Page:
Proficiency testing of allergen measurements in residential dust

Alan D. Pate, Robert G. Hamilton, Peter J. Ashley, Darryl C. Zeldin, John F. Halsey

Research output: Contribution to journalArticle

Abstract

Background: Analyses of household dust for allergens are more common with increased efforts to reduce and control asthma. Currently, no laboratory accreditation or quality assurance program specific to household dust allergen analyses exists. Moreover, there is an absence of peer-reviewed data on within-laboratory and between-laboratory variability that is achievable for these analyses. Objectives: The purpose of this study was to characterize the levels of intralaboratory and interlaboratory variability in analyses of allergen concentrations in residential dust and to investigate the utility of quality control samples for monitoring laboratory performance. Methods: Aliquots from homogeneous batches of dust and dust extracts were provided to 8 commercial, academic, and municipal laboratories to be analyzed for as many as 6 allergens (Der p 1, Der f 1, Fel d 1, Can f 1, Bla g 1, Mus m 1) by using ELISA techniques. Results: Coefficients of variation on the estimated geometric means from the analytical results ranged between 61% and 93%. In most cases, between-laboratory variability was the dominant component of total variability. In spite of this between-laboratory variability, reasonable agreement was observed between the means of allergen levels in the reference laboratory characterizations and the estimated geometric means from the model fitting of results across participating laboratories. Conclusion: The results from this study indicate that, in most cases, participating laboratories could measure the concentrations of allergens by using ELISA procedures with a level of accuracy and precision that may be acceptable in many situations.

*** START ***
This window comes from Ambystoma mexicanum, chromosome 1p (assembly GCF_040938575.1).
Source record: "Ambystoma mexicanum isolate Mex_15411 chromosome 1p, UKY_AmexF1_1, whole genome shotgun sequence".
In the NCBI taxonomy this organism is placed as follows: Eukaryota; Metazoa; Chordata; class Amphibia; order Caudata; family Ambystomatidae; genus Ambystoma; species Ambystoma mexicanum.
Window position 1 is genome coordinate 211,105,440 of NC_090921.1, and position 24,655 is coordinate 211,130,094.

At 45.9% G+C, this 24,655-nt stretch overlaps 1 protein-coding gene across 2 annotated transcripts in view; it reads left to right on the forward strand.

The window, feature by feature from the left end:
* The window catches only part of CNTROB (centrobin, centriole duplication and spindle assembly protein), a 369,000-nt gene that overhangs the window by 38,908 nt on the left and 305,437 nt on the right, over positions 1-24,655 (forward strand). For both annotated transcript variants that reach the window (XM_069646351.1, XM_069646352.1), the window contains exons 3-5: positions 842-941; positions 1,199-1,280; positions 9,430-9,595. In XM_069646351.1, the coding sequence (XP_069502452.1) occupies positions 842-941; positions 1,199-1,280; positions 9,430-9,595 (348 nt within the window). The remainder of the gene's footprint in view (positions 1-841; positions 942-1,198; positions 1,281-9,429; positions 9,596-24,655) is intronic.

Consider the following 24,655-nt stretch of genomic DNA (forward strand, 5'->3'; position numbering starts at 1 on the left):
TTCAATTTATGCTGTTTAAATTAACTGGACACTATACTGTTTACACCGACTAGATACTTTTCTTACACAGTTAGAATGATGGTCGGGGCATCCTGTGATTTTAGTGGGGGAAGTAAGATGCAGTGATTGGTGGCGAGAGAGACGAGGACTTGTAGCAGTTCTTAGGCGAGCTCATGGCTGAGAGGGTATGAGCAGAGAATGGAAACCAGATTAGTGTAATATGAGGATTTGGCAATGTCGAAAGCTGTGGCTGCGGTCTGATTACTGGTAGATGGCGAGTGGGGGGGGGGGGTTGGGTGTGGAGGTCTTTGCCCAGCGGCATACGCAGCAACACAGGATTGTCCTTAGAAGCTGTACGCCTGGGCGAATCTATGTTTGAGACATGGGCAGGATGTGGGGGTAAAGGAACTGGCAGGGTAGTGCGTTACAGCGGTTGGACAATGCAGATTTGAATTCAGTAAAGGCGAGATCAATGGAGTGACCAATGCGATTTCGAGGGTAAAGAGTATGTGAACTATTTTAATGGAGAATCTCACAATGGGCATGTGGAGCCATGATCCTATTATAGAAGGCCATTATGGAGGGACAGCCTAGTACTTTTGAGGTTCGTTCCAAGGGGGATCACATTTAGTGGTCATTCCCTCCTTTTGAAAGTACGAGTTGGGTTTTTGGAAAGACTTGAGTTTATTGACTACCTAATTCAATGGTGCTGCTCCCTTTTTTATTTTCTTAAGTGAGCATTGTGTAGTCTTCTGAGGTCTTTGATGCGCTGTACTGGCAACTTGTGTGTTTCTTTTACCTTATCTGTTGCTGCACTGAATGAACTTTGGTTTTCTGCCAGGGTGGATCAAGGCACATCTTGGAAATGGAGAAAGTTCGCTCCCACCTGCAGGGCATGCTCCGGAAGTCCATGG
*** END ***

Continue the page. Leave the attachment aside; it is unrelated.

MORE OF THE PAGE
Original languageEnglish (US)
Pages (from-to)844-850
Number of pages7
JournalJournal of Allergy and Clinical Immunology
Volume116
Issue number4
DOIs
StatePublished - Oct 1 2005

Keywords

  • Allergens
  • ELISA
  • Quality control samples
  • Residential dust

ASJC Scopus subject areas

  • Immunology and Allergy
  • Immunology

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